February 1991. A very cold first half in the south, but mild second half. Overall temperature: CET average of 1.5. There was a notable ten day cold spell at the beginning, as NE winds brought in some very cold air from north Russia, leading to snow across most of Britain and some very low temperatures, making this the most severe spell of weather since 1987 (and still not bettered, if that’s the right word).
The cold air arived from Siberia on the 4th, with temperatures falling on the 5th and 6th, with the 7-9th as the coldest days. Barbourne (Hereford & Worcs.) recorded -15.6 on the 14th; Cawood (North Yorks.) had the lowest at -16.0 on the 14th. There was much powdery snow over England in this period, with some places having 48 hours of snowfall; snow depths of 30cm+ were widespread, particularly in the North East: 50 cms at Bradford and Longframlington.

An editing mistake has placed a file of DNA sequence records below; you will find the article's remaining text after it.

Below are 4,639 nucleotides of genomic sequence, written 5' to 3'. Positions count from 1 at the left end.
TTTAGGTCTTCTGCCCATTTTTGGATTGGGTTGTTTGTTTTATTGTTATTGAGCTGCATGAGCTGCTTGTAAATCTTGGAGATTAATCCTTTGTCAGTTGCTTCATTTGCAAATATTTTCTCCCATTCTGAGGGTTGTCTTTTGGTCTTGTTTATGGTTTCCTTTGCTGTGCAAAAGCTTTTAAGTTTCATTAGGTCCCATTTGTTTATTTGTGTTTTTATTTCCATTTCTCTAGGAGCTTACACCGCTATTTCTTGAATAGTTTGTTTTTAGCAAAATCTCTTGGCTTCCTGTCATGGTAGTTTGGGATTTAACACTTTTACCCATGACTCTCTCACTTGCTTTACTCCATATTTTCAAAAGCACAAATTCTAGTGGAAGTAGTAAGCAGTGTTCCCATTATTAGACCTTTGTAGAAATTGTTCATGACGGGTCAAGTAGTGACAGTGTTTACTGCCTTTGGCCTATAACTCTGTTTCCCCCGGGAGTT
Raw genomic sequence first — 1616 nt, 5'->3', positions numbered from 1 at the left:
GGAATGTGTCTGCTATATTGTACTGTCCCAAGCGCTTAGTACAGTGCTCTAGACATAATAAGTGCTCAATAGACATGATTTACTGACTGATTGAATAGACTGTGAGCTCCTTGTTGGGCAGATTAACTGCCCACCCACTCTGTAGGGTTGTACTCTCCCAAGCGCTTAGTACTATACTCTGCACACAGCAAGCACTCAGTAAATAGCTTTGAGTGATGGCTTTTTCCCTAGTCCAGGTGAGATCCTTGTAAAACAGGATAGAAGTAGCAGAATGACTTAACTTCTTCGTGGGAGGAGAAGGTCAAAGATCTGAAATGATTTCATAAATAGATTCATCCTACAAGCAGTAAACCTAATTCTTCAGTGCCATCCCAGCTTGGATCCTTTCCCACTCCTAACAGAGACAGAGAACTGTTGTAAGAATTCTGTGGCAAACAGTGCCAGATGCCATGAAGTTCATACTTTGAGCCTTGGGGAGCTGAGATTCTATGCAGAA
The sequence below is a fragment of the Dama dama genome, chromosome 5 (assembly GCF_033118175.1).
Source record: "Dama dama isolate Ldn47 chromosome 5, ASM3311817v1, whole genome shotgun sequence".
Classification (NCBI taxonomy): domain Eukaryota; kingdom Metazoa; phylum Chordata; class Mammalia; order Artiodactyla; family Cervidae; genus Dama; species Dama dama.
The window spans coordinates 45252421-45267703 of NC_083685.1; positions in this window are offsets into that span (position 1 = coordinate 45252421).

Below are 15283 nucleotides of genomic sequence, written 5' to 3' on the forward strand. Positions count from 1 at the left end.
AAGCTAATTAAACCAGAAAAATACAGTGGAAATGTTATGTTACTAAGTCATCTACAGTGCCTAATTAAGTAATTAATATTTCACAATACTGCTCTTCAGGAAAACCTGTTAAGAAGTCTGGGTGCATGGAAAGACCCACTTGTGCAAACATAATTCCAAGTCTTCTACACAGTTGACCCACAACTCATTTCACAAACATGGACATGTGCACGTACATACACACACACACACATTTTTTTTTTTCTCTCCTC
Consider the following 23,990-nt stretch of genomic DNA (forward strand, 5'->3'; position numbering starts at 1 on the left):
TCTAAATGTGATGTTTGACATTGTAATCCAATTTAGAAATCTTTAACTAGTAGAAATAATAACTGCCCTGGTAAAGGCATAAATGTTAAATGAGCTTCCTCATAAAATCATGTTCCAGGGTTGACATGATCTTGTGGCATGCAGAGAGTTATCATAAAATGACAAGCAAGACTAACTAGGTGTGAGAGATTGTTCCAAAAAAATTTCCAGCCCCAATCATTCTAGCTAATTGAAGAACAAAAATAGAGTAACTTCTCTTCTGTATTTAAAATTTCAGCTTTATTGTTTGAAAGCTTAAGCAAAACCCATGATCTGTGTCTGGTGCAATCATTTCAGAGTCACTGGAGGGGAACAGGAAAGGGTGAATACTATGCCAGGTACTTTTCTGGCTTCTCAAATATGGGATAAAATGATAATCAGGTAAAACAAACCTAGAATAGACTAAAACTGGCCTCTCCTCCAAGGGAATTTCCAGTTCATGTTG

Even London had 20 cm of snow, the deepest cover since December 1962. The temperature in many places did not rise above freezing from the 5-10th. Some places of the southeast had the coldest February day of the century on the 7th, with maxima around -6C, but widespread very low maxima on the 7th: -5.7 at Bastreet (Cornwall), -5.2C at Whipsnade (Deds.), and at Brighton.The minimum at Guernsey airport on the 7th was -7.2, the equal low for February.
On the 8th the maximum at Princetown (Dartmoor) was -6.0C. There were many injuries from falls on ice and sledging accidents, and a woman in Dartford received severe head injuries from falling icicles. This is the last notably cold snap I remember. It was the last time that most of Britain had snow cover.
This was the infamous “wrong type of snow” for British Rail: dry and powdery. The thaw caused flooding in north Yorkshire. Milder air and a thaw arrived in all parts on the 15th, with Torquay recording 12.6C. An anticyclone enabled a thaw by day, with some sharp frosts at night, until the 19th, when it became unsettled. There were 133mm of rain in mid-Wales on the 22nd.